High Level Bridge crisis calls continue despite safety barriers

Edmonton police are still dealing with a high number of crisis calls to the High Level Bridge despite barriers aimed at preventing suicide attempts.

Edmonton police record 96 crisis calls in 2018 compared to 114 in 2017

City installed the $3 million stainless steel mess barriers on the High Level Bridge in July 2016. (Scott Neufeld/CBC)

Edmonton police are still dealing with dozens of crisis calls to the High Level Bridge despite barriers aimed at preventing suicide attempts.

The horizontal mesh barriers were completed in July 2016. A year later, the city said the barriers helped cut the number of attempted suicides by almost 50 per cent. 

Thursday, the Edmonton Police Commission reported there were 96 crisis calls originating from the High Level Bridge in 2018, down slightly from 114 in 2017.

In 2016 — the year the barriers went up —  police dealt with a similar number, 104 crisis calls, according to the report. 

City Coun. Scott McKeen, who sits on the police commission as a council representative, expressed dismay.

"I had hoped for better," he said. "I really hoped that we had solved the majority of the problem there by putting up the barrier to prevent suicide attempts."

McKeen said he's confident lives have been saved with the barriers, but said that "we maybe didn't solve our problem, or solve it enough."

McKeen expressed regret for voting for the less expensive barrier option in 2014, when council approved the $3 million design.

"We took advice, we heard from citizens and we made a decision," he said. 

"I would like that vote back personally, to send it back one more time to get a little more information on the more expensive option. But it is, I guess, part of this role that no decision you make will be perfect."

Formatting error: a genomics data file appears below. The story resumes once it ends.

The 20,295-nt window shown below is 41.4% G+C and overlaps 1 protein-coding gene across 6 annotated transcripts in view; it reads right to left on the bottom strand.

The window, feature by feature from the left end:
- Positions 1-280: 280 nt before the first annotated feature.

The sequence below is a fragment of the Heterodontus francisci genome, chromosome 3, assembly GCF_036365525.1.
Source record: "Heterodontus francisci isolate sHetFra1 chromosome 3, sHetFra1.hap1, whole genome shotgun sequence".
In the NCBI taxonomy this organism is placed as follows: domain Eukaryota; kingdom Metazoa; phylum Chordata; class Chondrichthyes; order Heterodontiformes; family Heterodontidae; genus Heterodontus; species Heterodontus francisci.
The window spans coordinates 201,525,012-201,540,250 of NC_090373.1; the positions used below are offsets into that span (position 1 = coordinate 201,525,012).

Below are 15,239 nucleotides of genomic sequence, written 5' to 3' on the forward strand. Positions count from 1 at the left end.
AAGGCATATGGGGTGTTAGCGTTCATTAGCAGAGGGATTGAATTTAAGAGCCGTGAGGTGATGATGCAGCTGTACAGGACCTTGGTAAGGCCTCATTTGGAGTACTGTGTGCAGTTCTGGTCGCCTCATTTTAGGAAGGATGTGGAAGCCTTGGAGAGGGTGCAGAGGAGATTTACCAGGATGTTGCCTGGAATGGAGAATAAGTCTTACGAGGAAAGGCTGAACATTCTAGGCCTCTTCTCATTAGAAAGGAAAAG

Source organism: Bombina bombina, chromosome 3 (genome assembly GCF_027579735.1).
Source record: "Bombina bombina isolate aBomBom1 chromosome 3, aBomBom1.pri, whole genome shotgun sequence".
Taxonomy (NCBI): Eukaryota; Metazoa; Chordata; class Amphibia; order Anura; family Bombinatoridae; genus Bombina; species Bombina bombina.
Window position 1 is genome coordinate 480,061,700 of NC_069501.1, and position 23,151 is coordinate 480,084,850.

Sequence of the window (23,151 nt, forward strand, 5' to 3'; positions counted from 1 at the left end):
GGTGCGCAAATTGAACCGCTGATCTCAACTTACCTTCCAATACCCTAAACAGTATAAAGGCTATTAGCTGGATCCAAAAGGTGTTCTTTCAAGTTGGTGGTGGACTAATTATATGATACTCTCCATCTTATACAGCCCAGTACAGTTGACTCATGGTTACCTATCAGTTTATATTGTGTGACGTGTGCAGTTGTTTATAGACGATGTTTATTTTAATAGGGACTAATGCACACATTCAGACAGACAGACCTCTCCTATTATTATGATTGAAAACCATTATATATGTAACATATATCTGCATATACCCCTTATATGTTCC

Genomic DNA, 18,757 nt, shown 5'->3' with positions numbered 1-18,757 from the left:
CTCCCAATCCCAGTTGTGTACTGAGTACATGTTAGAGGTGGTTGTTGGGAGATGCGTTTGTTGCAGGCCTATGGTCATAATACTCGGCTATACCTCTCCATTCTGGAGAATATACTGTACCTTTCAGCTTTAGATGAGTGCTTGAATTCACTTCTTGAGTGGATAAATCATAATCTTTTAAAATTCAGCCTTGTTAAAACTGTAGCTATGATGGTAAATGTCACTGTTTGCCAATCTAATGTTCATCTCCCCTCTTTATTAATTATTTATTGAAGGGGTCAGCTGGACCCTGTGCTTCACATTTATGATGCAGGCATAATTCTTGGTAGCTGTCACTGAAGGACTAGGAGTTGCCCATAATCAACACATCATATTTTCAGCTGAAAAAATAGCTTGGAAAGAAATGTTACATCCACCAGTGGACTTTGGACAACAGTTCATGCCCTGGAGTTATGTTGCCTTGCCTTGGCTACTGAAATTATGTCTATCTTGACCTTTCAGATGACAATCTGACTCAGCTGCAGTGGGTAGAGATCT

The more expensive option, costing nearly $7.5 million, was described as a "state of the art" design with a vertical stainless steel tension cable barrier.

McKeen described the barrier as angled and being a kind of net, used on bridges around the world.

Greg Preston, acting police chief, said he believes the barriers deter some from jumping but it's difficult to prove to what degree they prevent suicides.

He said the number of calls to the High Level Bridge puts a considerable strain on police members attending to the situation. 
The High Level Bridge is considered an iconic structure in Edmonton, inviting a variety of attention, police say. (Scott Neufeld/CBC)

Often, police will apprehend someone under the Mental Health Act, during which police must stay with the person until they've been admitted to hospital.

"As a result there's a significant cost associated with that," Preston said.

The current barrier also poses a challenge for members to access those on the edge, as they have to harness themselves in.

Iconic landmark

While police responded to nearly 104 crisis calls in 2016, they attended about 970 total calls, including things like vandalism, mischief and motor vehicle collisions.

Attending to that number of calls is estimated to have cost $4 million, the report says.

The report also describes the bridge as an iconic landmark with easy public access.

"This makes it alluring for those in crisis but does not allow for easy rescue access for emergency responders."

Preston noted that structures considered iconic in any city tend to get attention. 
Greg Preston, acting police chief, tells the Edmonton Police Commission Thursday that crisis calls from the High Level Bridge are still an issue. (Peter Evans/CBC)

"I do believe there are people drawn to the bridge because it is an iconic figure for the city and as a result, if they can tag it or do something, maybe they'll get the attention they desire."

The police commission passed a motion for police and city administration to explore further options to preventing suicide on the High Level Bridge.

The city and police collaboration is expected to report back to council's community and public services committee in June.